In 2008, the EPA under George W. Bush reduced the maximum allowable concentration of ground-level ozone from 80 ppb to 75 ppb1. Two years later, the EPA decided to reduce the limit still further to 70 ppb.2. What made the EPA decide to do so in only two years? This was unusual because the Clean Air Act only requires the EPA to review its policy on ozone once every five years, the next review required in 20133. What was the rush?
In April 2008, soon after the EPA lowered the standard, the Clean Air Scientific Advisory Committee (CASAC, EPA’s scientific advisory board on clean air4) sent the EPA a letter strongly disagreeing with the new standard, claiming that the new ozone standard was not low enough to provide a margin of safety. It wanted a primary standard between 60 and 70 ppb. In addition, CASAC felt that a different secondary standard should be established to protect property and the environment. This standard should be cumulative rather than be based on highest average readings5.
A month later, a number of groups challenged EPA’s standards in court. Some of them felt the standard went too far: business interests and some states. Other petitioners felt the standard did not go far enough: environmental organizations, public health organizations, and other states. These lawsuits were consolidated into one: State of Mississippi et al v. U.S. Environmental Protection Agency. In March 2009, the EPA filed an unopposed motion to hold the lawsuit in abeyance while it reviewed the new standard. 6 The revised standard, which lowered the maximum allowable concentration from 75 ppb to 70 pbb, was published in July 20117. In September 2011, the Obama administration requested that the EPA rescind its new standard8.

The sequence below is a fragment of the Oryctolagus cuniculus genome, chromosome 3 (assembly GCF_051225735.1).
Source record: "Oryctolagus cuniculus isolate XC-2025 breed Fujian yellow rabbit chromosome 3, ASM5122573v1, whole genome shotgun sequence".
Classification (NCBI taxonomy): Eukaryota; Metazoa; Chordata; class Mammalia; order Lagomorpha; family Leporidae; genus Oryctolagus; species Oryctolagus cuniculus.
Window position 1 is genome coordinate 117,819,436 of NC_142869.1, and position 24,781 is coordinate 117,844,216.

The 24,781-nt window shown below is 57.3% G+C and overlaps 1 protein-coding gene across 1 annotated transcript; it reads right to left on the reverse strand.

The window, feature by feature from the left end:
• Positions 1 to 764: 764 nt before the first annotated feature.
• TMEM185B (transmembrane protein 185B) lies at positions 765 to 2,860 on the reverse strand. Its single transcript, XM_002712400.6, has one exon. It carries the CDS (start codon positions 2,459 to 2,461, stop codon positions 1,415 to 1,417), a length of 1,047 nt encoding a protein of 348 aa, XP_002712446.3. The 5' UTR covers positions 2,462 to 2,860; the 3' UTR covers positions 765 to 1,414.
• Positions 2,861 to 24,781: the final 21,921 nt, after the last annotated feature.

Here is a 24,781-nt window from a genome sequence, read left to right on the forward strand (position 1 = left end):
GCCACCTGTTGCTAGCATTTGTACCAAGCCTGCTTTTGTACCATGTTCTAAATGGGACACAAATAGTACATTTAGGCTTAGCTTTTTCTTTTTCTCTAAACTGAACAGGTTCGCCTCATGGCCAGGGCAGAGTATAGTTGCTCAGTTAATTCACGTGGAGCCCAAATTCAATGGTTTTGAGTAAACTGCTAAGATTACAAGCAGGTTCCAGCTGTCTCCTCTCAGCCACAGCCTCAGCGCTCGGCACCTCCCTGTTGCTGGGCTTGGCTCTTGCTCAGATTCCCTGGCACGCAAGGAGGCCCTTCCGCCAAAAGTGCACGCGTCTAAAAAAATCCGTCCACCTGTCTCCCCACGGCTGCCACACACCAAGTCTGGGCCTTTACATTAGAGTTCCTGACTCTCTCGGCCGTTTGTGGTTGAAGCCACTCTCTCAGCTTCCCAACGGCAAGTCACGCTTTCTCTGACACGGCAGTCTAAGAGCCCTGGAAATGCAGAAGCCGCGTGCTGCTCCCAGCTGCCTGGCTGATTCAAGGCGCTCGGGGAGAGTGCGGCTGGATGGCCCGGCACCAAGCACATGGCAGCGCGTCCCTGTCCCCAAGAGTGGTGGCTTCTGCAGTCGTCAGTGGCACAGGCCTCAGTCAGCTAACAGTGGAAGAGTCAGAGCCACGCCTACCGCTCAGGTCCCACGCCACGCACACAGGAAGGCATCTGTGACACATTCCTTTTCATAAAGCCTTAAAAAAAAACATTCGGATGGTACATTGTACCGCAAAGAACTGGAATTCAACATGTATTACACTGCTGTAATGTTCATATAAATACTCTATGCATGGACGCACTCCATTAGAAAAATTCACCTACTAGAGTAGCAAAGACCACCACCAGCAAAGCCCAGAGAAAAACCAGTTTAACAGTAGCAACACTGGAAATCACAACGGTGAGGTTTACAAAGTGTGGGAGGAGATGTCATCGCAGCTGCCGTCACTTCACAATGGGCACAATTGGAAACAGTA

The document which lays out this new standard, National Ambient Air Quality Standards for Ozone, Final Preamble published July 7, 2011, lays out a detailed explanation of EPA thinking: why it didn’t think 75 ppb was a good enough standard, why 60 ppb was too low and 70 ppb was about right, and why it felt a new secondary standard to protect property and the environment was necessary9. I am going to try to summarize that thinking here.
- U.S. Environmental Protection Agency, Integrated Science Assessment for Ozone and Related Photochemical Oxidants, Third External Review Draft, June 2012, p.lxxiii.
- U.S. Environmental Protection Agency, National Ambient Air Quality Standards for Ozone, Final Preamble, 2011, p.6.
- United States Code, Title 42, Chapter 85, §7409 (d)(1). To view, click here.
- The Clean Air Act requires that an independent scientific body review the NAAQS at five-year intervals and make recommendations. CASAC currently fulfils this role. See United States Code, Title 42, Chapter 85, §7409 (d)(2). To view, click here.
- U.S. Environmental Protection Agency, National Ambient Air Quality Standards for Ozone, Final Preamble, 2011, p.18.
- This is the National Ambient Air Quality Standards for Ozone, Final Preamble, 2011 that has been referred to above.
- Statement by the President on the Ozone National Ambient Air Qualities Standards. White House website. To view, click here.
- U.S. Environmental Protection Agency, National Ambient Air Quality Standards for Ozone, Final Preamble, 2011. The rationale for the primary standard (section II) starts on p. 34 and the rationale for the secondary standard (section III) starts on p. 192.